Ovarian cancer isn’t a silent killer. When it whispers, listen

Early detection of cancer could mean many more years of hand-holding. (Photo: stock.xchng)

Early detection of cancer could mean many more years of hand-holding. (Photo: stock.xchng)

Ovarian cancer has bothered medical professionals for a long time, says Dr. Lucie Gilbert, director of gynecological oncology at the MUHC, because unlike in breast, colon and other cancers, very little progress has been achieved in the last three decades.

“Ovarian cancer rates are flat,” Gilbert says. “It is recognized that the reason is that the vast majority of women come to us in advanced stages.” Eighty per cent of patients are diagnosed in Stages 3 and 4.

Surgery works if you catch the disease when it’s confined to the organ that it started in, Gilbert says. “We felt if we somehow could diagnose the disease when it’s still in the ovaries, we wouldn’t be in the trouble we are in.”

Part of the problem is access to medical care and the fact that symptoms associated with ovarian cancer are not particularly gynecological. “Ovarian cancer is known to have symptoms that are very vague and non-specific, such as feeling bloated, urinary frequency, feeling full—these don’t seem like serious symptoms yet are known to be symptoms of ovarian cancer.”

In 2007, some of the most prestigious cancer societies advised women in the U.S. that if they have these symptoms, they should see their gynecologist and have a transvaginal ultrasound and a tumour marker CA125 blood test.

Based on this recommendation, Gilbert and her team set up a pilot project as a research study to see whether early diagnoses could be made if symptomatic women were given access to fast track diagnostic tests.

“We’re not talking about symptoms that have been there a long time—this is not ovarian cancer.” But if new symptoms have been present for at least two weeks, check it out.

“It’s the newness that is important, not the severity. If you wait for severe symptoms, it’s too late,” Gilbert says.

In the study, the DOVE program (Diagnosing Ovarian Cancer Early) participants did not have to wait for a referral, as Gilbert and her team felt that that was where the problem was. Waiting to see a physician, or being sent for other tests for seemingly garden-variety symptoms or waiting before a test could be done all may delay diagnosis.

“In our study we found this approach did result in diagnosing the disease earlier, but not in Stage 1, as we thought we would. We stumbled upon an accidental finding,” Gilbert said. “To our surprise we found that the worst type of cancer, High Grade Serous Cancer, which causes 90 per cent of ovarian cancer deaths, is not really an ovarian cancer but appears to start in the fallopian tube.” The cancer cells “seed,” or drop onto the ovary, which Gilbert says is almost like an innocent bystander. “From the public health point of view, this is the cancer that matters. By the time we do an ultrasound we find it enlarged, in stage 3. This is why it is being diagnosed late.” Given early access to tests, women were diagnosed late but at least in an operable stage.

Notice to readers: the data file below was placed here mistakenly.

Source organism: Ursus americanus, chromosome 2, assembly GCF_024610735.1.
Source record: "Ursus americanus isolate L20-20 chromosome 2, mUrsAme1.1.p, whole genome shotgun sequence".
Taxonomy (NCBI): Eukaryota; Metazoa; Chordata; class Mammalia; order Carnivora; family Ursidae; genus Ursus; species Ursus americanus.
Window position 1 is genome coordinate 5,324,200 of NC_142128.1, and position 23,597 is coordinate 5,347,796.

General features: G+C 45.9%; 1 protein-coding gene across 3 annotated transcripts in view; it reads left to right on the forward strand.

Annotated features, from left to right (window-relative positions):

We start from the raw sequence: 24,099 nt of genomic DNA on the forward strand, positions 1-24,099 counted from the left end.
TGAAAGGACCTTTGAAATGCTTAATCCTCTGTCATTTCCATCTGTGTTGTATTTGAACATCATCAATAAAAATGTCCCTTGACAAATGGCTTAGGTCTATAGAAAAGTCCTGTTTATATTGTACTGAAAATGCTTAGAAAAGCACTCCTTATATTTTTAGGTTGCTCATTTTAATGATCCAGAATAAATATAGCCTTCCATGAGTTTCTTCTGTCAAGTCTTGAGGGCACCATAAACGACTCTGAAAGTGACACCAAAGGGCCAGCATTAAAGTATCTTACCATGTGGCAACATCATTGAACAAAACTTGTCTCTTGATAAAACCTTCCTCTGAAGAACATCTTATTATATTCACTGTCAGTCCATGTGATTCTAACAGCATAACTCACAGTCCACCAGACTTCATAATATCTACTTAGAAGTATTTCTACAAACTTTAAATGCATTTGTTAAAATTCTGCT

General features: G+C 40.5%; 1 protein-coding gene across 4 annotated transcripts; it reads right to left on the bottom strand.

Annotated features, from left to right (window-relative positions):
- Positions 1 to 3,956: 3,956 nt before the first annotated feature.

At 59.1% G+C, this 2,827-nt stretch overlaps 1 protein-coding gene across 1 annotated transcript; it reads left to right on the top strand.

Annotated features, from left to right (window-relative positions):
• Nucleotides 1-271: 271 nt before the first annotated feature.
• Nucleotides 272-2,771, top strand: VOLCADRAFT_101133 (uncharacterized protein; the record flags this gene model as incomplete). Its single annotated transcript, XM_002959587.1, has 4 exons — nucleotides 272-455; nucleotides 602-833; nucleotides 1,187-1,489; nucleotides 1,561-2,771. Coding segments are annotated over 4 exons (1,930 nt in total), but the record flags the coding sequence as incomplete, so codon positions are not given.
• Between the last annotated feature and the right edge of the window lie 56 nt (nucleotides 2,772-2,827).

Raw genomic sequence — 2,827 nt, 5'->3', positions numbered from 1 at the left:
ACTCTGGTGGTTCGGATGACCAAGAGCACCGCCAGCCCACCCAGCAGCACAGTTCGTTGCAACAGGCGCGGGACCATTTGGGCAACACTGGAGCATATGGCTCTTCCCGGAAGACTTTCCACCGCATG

Another finding of this study was that the subjects were not really representative of the general population of Montreal, and they decided to “take the clinic out into the community” to reach those in the highest risk group, women over 65.

With the help of CIHR, Gilbert and her team got one of four large grants given across Canada, $1.5 million to open 12 satellite centres in areas where there is a higher proportion of women over 50.

The initiative has a double purpose, Gilbert says. On one hand, it is a service given to women who may have symptoms that can develop into ovarian cancer. “We want women with symptoms to go to these clinics. One in 62 has a cancer, one in 122 has ovarian cancer.”

Gilbert says that to find the one, 121 women must be tested. “It is worthwhile. It may make the difference between them living and not living What we want is that women do not hesitate to bring up new symptoms, do not wait for them to get worse.”

Just as cancer cells can drop on the ovary, some can end up in the uterus. Gilbert and her team are investigating a special Pap test, hoping that it will pick up signs of illness earlier than the blood test or the ultrasound.

“Symptoms are a huge list and we’d like to narrow it down and streamline the process. At the moment it’s a very tedious long-hand process.”

At the centres, data are collected and analyzed and women fill out a questionnaire in the hope of learning to profile the disease better and to determine more accurately who needs access to prompt medical care.

Ovarian cancer is the fifth most common cause of death in Canada, and Gilbert says in Montreal each year we spend $20 million on chemotherapy just for this disease.

“What we are asking women is if there is anything different happening in the ovary, go and have the test.”

For more information on symptoms or medical care access, call the DOVE Diagnostic Centre: 1-866-716-3267, much.ca/studies/dove

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